Mad Media headed out to Desert Center, California during the most intense heat wave in history. In 120 degree heat at an abandoned iron mine called Eagle Mountain, Mad took 4 RED cameras (3 EPICs and a SCARLET) to shoot a grueling video showcasing the Polaris RZR XP1K — a heavily modified version of the production model Polaris XP1000 UTV. The result is a 10 and a half minute thrill ride featuring a souped up dune buggy and one insane driver.
Elysium, the upcoming film from District 9 director Neill Blomkamp, was shot using RED EPICs. Senior DI colorist Andrea Chlebak spoke to Studio Daily to talk about the film’s 4K finish and image. With heavy CG elements and fight scenes that mixed live action with VFX, it was no simple task trying to integrate these worlds together. When it came down to the final image, Chlebak said:
Earlier this year Guillermo Del Toro told audiences at CinemaCon that Pacific Rim was “the perfect film to shoot on RED.” Last Wednesday night, RED, Warner Brothers, and Filmlight were privileged to host Pacific Rim colorist Maxine Gervais at the Saban Theater in Hollywood to see just how well RED and Filmlight’s Baselight software worked for the movie.
TED, the influential non-profit host of idea-packed conferences around the world, put together this behind-the-scenes video of their use of RED EPICs at their recent Edinburgh event. The interests of TED — whose moniker derives from their focus on “Technology, Entertainment, Design” — dovetail nicely with RED’s. As Laurie House, Chief Video Editor for TED, notes in the video:
On Thursday morning, The Academy of Television Arts & Sciences announced the nominees for the 65th Primetime Emmy Awards. RED congratulates Behind the Candelabra, House of Cards, Louie, Arrested Development, Defiance and Halo 4:Forward Unto Dawn — all shot on RED — for their nominations.
At REDucation’s Open House last summer in Los Angeles, attendees were privileged to see a short preview of Fedor Bondarchuk’s Stalingrad in 3D. The Russian movie was shot on RED EPICs with 3ality Technica 3D rigs. Now that the film has an international distributor, a wider audience will get to experience what Open House attendees saw.
Television commercial director, Mark Toia, recently shared an astounding video of the Southern New Zealand landscape. While flying to different areas for a Natural Gas Australia commercial, Toia mounted a REDEPIC within a SHOTOVER – an aerial stabilization platform – to capture the visually stunning journey from Queenstown to the various shooting locations.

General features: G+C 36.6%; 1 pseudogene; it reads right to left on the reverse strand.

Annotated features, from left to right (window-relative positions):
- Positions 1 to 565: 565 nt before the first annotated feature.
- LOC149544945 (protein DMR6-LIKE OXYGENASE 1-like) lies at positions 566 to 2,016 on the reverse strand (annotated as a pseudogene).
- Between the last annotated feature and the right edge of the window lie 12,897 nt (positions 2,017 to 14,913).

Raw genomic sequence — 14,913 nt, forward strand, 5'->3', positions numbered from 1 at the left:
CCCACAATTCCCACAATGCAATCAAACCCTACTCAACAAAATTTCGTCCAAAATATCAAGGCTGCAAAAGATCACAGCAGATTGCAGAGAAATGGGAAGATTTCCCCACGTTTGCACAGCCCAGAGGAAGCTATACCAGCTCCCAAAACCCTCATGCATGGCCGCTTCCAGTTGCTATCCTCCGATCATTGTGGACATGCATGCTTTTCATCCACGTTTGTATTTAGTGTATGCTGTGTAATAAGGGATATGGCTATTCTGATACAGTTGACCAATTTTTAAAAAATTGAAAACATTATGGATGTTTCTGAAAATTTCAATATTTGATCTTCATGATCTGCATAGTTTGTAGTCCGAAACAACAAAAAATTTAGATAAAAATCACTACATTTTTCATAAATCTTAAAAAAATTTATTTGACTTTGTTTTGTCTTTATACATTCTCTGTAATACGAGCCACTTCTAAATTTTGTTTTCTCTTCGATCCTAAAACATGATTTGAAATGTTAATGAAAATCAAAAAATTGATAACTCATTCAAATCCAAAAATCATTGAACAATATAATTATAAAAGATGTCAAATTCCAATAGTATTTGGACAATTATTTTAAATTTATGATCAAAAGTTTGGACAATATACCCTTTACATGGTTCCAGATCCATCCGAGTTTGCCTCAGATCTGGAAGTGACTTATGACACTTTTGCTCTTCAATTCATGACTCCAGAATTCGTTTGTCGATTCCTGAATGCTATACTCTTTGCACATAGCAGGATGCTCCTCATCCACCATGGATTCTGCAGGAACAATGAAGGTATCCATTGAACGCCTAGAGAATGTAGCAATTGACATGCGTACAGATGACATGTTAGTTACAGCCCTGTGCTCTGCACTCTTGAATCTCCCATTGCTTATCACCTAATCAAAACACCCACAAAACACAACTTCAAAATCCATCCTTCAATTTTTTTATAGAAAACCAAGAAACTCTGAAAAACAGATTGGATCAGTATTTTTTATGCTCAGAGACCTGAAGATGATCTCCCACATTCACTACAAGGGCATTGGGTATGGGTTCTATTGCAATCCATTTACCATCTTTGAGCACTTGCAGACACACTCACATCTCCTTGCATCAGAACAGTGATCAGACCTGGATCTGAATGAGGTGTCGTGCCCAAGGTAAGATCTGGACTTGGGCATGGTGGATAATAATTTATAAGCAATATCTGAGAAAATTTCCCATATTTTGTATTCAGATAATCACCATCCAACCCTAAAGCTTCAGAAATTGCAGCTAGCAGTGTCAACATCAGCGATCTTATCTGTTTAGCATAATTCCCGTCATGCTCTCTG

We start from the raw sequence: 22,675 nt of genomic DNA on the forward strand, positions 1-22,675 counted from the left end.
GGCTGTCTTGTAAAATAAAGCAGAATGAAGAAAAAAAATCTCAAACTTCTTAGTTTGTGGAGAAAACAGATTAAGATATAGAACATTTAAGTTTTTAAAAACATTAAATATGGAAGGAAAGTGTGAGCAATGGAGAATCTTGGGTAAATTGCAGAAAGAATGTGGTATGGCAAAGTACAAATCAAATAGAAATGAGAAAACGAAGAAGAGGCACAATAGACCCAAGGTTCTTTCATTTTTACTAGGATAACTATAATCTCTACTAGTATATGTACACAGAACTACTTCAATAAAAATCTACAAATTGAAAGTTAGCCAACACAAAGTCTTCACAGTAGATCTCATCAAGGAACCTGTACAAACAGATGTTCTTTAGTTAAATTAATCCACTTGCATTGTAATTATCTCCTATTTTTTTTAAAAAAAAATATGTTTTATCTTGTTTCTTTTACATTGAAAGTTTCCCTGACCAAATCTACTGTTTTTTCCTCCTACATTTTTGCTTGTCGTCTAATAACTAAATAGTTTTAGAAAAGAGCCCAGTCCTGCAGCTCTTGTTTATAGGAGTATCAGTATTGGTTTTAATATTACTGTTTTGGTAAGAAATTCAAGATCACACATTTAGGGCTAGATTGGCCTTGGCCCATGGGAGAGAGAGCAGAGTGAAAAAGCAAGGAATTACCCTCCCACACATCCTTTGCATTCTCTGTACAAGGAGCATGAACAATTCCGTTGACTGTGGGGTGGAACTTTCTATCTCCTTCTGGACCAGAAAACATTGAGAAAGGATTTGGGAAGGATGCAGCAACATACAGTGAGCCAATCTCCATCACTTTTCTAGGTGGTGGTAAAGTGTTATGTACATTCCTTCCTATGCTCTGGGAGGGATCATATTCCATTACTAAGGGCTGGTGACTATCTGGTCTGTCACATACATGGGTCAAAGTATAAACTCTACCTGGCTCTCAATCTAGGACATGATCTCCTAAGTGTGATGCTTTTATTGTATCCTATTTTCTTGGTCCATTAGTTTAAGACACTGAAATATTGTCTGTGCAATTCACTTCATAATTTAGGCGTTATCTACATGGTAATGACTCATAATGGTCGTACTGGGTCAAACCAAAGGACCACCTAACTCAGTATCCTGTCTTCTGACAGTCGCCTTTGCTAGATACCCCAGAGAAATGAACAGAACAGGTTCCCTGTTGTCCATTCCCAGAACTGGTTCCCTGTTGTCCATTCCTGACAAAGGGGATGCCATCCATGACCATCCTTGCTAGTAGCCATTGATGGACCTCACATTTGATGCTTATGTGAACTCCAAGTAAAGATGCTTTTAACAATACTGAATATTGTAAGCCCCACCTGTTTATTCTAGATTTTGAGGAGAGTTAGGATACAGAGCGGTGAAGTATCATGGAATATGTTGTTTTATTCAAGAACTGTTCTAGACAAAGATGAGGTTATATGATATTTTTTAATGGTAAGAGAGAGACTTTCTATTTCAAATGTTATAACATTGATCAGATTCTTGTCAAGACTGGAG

Though the video depicts a breadth of ecosystems and altitudes, all of the footage shown was shot in less than 3 hours.
This is the second installment in Peter Jackson’s trilogy detailing J.R.R. Tolkien’s account of the adventure of Bilbo Baggins. The trilogy has garnered much discussion throughout the film community with Peter Jackson’s ground breaking decision to utilize 40-plus RED EPICs to shoot the movie in 3D at a frame rate of 48fps.
The Hobbit: The Desolation of Smaug opens in theaters on December 13, 2013.
This Is The End, the apocalyptic comedy directed by Seth Rogen and Evan Goldberg, premiered on June 12 and has been met with high praise from both critics and audiences. Cinematographer Brandon Trost used REDEPIC cameras with Panavision G Series anamorphic lenses when shooting the all-star comedy cast. Be sure to check out James Franco, Seth Rogen, Jonah Hill and more in This Is The End in theaters today.
Sofia Coppola’s movies have always shown a distinct film look. She’s eschewed gloss and spectacle (with the possible exception of Marie Antoinette) for intimacy and lingering images. The Bling Ring is Coppola’s first digitally shot feature. The look of the film is “more Pop, as in Pop Art," she told IndieWire. In the DGA Quarterly, she explained the difference in shooting digitally:
It feels more immediate, and since you’re not limited by the film in the camera you can go on and on and have really long shots.
Based on the true-life story of several teenagers who robbed celebrities, The Bling Ring looks to push Coppola’s aesthetic in the opposite direction of her last film, Somewhere — also a contemporary story about Los Angeles but with a distinct languorous, slowed-down feeling of reality.